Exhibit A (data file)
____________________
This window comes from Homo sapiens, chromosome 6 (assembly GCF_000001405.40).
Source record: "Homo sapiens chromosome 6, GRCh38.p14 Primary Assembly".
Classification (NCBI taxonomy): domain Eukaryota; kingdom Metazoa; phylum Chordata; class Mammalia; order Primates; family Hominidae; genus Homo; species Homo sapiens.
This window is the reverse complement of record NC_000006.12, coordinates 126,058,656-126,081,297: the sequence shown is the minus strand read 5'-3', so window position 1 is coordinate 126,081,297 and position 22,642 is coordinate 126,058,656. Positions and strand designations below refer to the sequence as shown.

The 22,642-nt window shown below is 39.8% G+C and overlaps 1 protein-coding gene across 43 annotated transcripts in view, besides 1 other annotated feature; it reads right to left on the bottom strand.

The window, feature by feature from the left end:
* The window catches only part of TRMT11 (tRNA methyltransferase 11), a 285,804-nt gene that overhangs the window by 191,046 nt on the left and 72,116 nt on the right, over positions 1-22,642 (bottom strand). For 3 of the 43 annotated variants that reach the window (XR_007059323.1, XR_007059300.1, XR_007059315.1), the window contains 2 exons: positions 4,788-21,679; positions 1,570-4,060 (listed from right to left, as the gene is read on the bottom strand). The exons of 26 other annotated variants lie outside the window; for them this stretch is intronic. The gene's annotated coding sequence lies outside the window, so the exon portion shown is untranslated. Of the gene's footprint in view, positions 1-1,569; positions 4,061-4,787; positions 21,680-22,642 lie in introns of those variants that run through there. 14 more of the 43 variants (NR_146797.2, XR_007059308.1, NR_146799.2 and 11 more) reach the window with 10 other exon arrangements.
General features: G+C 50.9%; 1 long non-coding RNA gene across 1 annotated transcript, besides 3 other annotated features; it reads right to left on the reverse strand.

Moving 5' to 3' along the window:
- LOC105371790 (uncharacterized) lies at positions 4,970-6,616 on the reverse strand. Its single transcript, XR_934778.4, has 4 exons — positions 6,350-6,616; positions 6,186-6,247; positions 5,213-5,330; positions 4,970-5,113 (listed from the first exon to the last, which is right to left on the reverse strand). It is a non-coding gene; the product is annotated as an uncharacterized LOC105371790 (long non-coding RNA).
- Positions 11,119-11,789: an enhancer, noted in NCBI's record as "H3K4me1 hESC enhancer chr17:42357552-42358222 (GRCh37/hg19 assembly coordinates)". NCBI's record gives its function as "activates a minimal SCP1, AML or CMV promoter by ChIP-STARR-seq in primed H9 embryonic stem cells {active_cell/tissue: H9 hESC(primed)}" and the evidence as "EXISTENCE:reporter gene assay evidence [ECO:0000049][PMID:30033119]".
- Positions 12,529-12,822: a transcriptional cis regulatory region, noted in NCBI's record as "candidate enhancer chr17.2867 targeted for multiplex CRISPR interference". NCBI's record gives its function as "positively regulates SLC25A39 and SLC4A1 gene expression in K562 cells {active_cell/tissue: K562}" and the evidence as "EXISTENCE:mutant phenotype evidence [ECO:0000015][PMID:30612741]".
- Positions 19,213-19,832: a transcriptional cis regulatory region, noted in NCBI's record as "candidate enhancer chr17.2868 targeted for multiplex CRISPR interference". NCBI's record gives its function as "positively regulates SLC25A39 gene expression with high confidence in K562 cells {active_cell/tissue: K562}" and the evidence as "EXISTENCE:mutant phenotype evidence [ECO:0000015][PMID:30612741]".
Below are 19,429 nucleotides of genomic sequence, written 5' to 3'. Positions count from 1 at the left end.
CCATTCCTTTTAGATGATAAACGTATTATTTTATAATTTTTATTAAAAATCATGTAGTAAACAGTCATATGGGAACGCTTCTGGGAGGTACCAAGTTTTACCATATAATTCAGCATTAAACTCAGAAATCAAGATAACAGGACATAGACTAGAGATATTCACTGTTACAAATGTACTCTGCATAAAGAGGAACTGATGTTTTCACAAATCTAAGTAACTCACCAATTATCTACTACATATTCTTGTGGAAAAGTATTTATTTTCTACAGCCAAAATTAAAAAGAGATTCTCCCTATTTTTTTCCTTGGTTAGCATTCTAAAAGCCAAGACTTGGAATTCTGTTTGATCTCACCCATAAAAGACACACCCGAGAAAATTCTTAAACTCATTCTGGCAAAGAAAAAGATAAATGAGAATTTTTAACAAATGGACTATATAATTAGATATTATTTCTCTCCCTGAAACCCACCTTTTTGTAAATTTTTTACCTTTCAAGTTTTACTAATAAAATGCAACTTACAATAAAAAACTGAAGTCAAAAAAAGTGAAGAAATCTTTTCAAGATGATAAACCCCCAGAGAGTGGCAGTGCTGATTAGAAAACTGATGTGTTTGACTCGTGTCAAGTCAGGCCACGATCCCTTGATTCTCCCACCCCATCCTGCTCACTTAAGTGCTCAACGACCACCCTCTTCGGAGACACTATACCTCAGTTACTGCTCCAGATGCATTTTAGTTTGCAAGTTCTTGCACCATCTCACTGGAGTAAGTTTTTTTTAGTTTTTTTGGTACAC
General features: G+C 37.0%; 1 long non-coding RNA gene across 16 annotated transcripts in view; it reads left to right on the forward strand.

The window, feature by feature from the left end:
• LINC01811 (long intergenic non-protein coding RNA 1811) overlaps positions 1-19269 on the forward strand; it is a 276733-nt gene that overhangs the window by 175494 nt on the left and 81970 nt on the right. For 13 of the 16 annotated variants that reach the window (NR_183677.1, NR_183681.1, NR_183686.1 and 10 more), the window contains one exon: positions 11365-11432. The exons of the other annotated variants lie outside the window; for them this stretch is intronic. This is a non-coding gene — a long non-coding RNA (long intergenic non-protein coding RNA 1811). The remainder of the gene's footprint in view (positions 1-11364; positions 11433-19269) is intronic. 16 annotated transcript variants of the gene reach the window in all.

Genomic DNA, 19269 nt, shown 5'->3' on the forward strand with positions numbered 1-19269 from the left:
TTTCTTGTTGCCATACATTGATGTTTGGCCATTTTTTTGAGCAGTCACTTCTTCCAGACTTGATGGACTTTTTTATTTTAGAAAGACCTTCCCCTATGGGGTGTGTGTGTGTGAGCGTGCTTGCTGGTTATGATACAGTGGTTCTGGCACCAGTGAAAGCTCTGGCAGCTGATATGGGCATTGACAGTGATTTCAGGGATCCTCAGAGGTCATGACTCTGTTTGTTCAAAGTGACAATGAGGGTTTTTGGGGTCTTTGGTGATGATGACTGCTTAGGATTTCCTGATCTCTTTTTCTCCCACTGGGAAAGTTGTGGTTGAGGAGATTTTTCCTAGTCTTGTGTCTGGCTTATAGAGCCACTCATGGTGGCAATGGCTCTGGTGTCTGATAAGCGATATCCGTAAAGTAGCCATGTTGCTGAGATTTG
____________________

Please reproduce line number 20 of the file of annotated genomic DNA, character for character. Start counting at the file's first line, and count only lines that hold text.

TTTCTTGTTGCCATACATTGATGTTTGGCCATTTTTTTGAGCAGTCACTTCTTCCAGACTTGATGGACTTTTTTATTTTAGAAAGACCTTCCCCTATGGGGTGTGTGTGTGTGAGCGTGCTTGCTGGTTATGATACAGTGGTTCTGGCACCAGTGAAAGCTCTGGCAGCTGATATGGGCATTGACAGTGATTTCAGGGATCCTCAGAGGTCATGACTCTGTTTGTTCAAAGTGACAATGAGGGTTTTTGGGGTCTTTGGTGATGATGACTGCTTAGGATTTCCTGATCTCTTTTTCTCCCACTGGGAAAGTTGTGGTTGAGGAGATTTTTCCTAGTCTTGTGTCTGGCTTATAGAGCCACTCATGGTGGCAATGGCTCTGGTGTCTGATAAGCGATATCCGTAAAGTAGCCATGTTGCTGAGATTTG